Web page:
CPD participating in statewide texting crackdown

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The Canton Police Department has joined 191 eligible Massachusetts law enforcement agencies in the national U Drive. U Text. U Pay. mobilization to crack down on motorists who text while driving.

cpd1The campaign, which combines traditional and innovative enforcement strategies, is funded by a federal grant administered through the Executive Office of Public Safety and Security’s Highway Safety Division (EOPSS/HSD) from the National Highway Transportation Safety Administration (NHTSA). The mobilization began on April 10 and will continue through May 1.

“Driving and texting is illegal and irresponsible,” said Deputy Chief Helena Rafferty. “People who break our state’s texting law will be stopped and fined. If you drive and text, you will pay.”

Texting while driving was outlawed in Massachusetts effective September 30, 2010. Adult drivers who write, send, or read electronic messages or browse the Internet while driving face a $100 fine for a first offense — even if the vehicle is stopped in traffic. Juvenile operators are entirely prohibited from using mobile phones and other electronic devices while driving, including to make phone calls. The fine for a juvenile first offense is $100 and includes a 60-day license suspension and requires completion of a driver attitudinal course.

These costly violations underscore the danger inherent in the use of electronic devices while driving. Nationally in 2013, there were 3,154 people killed and an estimated 424,000 people injured in motor vehicle crashes involv­ing distracted drivers.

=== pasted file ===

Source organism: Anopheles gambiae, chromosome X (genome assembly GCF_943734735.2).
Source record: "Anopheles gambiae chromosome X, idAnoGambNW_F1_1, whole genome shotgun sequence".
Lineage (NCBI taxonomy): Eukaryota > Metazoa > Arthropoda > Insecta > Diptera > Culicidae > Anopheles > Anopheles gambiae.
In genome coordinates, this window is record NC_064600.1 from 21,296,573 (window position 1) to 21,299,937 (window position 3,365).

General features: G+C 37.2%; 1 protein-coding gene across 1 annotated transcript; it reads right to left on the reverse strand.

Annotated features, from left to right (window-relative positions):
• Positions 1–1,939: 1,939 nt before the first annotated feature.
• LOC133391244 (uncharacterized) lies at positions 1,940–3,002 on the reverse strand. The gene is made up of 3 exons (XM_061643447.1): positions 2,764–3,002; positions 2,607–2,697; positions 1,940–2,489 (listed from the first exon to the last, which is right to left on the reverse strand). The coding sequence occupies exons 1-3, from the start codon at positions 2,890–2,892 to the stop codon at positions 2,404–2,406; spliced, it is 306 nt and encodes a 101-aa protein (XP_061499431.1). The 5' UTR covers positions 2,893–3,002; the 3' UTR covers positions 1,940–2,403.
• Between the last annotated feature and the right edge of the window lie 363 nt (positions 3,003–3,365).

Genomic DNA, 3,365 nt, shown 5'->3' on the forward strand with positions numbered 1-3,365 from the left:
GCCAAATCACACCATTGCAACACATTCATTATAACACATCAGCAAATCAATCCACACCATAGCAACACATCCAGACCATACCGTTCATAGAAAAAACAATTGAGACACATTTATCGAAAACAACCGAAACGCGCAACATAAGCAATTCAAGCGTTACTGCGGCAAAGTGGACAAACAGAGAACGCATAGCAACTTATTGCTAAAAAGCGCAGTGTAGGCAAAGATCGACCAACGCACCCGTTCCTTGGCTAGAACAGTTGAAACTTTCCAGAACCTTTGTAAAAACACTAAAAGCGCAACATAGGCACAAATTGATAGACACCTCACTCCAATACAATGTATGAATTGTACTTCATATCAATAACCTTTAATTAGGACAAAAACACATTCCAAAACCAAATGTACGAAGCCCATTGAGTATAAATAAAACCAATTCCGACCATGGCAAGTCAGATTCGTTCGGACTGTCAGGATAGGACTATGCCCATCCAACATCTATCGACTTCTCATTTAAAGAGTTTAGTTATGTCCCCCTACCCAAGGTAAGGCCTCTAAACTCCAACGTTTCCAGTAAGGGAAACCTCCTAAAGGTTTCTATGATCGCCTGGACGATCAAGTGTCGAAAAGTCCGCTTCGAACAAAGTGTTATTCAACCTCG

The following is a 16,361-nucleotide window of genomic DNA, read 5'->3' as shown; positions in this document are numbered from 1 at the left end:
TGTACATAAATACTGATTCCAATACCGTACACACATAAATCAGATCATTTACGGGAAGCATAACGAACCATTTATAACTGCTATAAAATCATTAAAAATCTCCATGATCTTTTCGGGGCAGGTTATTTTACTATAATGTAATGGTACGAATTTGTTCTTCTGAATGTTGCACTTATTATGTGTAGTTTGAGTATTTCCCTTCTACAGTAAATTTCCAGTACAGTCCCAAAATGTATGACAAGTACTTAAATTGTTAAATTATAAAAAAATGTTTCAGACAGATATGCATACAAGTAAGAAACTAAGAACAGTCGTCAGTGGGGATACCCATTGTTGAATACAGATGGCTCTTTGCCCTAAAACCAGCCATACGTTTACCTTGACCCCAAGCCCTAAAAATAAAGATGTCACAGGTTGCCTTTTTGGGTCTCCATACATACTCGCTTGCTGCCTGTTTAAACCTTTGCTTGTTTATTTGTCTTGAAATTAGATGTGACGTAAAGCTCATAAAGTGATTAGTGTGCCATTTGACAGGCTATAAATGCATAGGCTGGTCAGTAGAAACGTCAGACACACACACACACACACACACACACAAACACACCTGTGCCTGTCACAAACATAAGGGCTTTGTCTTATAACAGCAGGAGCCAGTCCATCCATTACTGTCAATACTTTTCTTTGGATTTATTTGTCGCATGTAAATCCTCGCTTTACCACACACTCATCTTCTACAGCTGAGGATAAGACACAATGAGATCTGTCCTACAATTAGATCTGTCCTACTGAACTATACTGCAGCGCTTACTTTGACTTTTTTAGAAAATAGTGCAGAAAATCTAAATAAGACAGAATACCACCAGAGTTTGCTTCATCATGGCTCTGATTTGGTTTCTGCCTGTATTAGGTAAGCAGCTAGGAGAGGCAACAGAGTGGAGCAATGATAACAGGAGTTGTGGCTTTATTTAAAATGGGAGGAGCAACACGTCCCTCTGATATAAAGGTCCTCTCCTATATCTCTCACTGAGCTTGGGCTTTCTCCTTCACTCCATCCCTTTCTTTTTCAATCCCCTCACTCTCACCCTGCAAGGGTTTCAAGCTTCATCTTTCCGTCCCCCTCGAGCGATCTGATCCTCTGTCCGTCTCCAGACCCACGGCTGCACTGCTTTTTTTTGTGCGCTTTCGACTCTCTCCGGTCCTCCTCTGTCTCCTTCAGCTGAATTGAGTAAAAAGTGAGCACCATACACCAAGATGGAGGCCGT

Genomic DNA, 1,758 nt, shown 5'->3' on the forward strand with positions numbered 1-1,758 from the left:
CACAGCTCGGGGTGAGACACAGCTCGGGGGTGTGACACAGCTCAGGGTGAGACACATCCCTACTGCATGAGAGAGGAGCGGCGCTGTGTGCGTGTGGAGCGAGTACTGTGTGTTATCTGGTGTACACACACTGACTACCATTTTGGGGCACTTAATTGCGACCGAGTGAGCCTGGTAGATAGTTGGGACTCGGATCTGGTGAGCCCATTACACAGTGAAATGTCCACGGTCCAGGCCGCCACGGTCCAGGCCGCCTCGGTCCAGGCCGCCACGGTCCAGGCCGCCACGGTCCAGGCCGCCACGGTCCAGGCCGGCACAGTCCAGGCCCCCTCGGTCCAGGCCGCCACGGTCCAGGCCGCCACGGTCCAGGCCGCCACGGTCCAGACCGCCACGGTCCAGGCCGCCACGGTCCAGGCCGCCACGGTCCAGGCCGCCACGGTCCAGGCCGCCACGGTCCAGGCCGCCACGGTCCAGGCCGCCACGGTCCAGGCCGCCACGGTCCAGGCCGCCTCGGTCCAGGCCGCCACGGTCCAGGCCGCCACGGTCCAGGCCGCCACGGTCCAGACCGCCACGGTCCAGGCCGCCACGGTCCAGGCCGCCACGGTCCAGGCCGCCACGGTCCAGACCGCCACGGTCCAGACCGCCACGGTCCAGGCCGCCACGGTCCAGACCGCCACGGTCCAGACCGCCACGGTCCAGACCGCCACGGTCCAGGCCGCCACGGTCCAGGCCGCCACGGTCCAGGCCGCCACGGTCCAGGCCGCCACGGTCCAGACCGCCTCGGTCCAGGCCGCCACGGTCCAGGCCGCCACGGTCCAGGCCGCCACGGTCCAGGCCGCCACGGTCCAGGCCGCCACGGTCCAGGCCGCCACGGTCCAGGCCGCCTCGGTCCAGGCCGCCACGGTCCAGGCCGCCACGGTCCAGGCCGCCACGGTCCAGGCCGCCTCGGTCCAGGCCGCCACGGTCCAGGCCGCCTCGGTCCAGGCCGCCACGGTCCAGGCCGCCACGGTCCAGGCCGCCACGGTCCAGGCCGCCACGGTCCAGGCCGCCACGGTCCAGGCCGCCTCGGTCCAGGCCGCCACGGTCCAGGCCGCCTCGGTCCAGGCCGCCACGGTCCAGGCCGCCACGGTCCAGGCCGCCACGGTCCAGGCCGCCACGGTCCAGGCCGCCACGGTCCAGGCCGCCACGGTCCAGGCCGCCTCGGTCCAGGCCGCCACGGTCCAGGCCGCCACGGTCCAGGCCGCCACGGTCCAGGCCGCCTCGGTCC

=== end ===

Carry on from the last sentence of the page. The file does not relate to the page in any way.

According to the University of Michigan Transportation Research Institute’s 2012 “Teen Driver Distraction Study,” 25 percent of teens respond to a text message at least once every time they drive. Twenty percent of teens and 10 percent of parents admit that they have multi-message text conversations while driving.

“Texting and driving requires motorists to take their eyes off the road, hands off the wheel, and mind off the task of driving,” said Canton Police Chief Ken Berkowitz. “It creates the proverbial ‘perfect storm’ for a crash, and no one has the right to put another person’s life at risk like that.”

“It’s not that complicated: if you text and drive, we will see you, pull you over, and fine you,” said Rafferty. “We’re serious about enforcing texting laws.”

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